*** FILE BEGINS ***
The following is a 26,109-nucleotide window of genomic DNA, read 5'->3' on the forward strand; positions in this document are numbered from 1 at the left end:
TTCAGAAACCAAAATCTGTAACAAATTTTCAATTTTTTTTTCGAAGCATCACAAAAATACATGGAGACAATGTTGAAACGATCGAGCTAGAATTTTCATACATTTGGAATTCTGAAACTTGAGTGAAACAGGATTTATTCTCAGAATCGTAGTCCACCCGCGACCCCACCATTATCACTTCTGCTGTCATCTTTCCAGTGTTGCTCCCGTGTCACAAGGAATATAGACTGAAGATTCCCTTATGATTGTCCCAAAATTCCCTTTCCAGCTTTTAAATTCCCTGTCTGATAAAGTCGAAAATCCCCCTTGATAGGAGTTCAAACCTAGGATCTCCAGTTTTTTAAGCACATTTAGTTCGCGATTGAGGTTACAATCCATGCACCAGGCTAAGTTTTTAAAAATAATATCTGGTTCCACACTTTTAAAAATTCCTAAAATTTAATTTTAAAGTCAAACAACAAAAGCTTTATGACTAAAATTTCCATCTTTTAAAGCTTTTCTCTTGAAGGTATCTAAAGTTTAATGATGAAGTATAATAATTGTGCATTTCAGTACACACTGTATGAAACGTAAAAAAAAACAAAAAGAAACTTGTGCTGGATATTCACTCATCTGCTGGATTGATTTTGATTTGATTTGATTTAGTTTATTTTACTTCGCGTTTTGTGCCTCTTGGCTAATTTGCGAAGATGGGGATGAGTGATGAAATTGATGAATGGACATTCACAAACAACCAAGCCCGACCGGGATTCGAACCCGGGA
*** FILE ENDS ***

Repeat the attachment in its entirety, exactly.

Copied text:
The following is a 26,109-nucleotide window of genomic DNA, read 5'->3' on the forward strand; positions in this document are numbered from 1 at the left end:
TTCAGAAACCAAAATCTGTAACAAATTTTCAATTTTTTTTTCGAAGCATCACAAAAATACATGGAGACAATGTTGAAACGATCGAGCTAGAATTTTCATACATTTGGAATTCTGAAACTTGAGTGAAACAGGATTTATTCTCAGAATCGTAGTCCACCCGCGACCCCACCATTATCACTTCTGCTGTCATCTTTCCAGTGTTGCTCCCGTGTCACAAGGAATATAGACTGAAGATTCCCTTATGATTGTCCCAAAATTCCCTTTCCAGCTTTTAAATTCCCTGTCTGATAAAGTCGAAAATCCCCCTTGATAGGAGTTCAAACCTAGGATCTCCAGTTTTTTAAGCACATTTAGTTCGCGATTGAGGTTACAATCCATGCACCAGGCTAAGTTTTTAAAAATAATATCTGGTTCCACACTTTTAAAAATTCCTAAAATTTAATTTTAAAGTCAAACAACAAAAGCTTTATGACTAAAATTTCCATCTTTTAAAGCTTTTCTCTTGAAGGTATCTAAAGTTTAATGATGAAGTATAATAATTGTGCATTTCAGTACACACTGTATGAAACGTAAAAAAAAACAAAAAGAAACTTGTGCTGGATATTCACTCATCTGCTGGATTGATTTTGATTTGATTTGATTTAGTTTATTTTACTTCGCGTTTTGTGCCTCTTGGCTAATTTGCGAAGATGGGGATGAGTGATGAAATTGATGAATGGACATTCACAAACAACCAAGCCCGACCGGGATTCGAACCCGGGA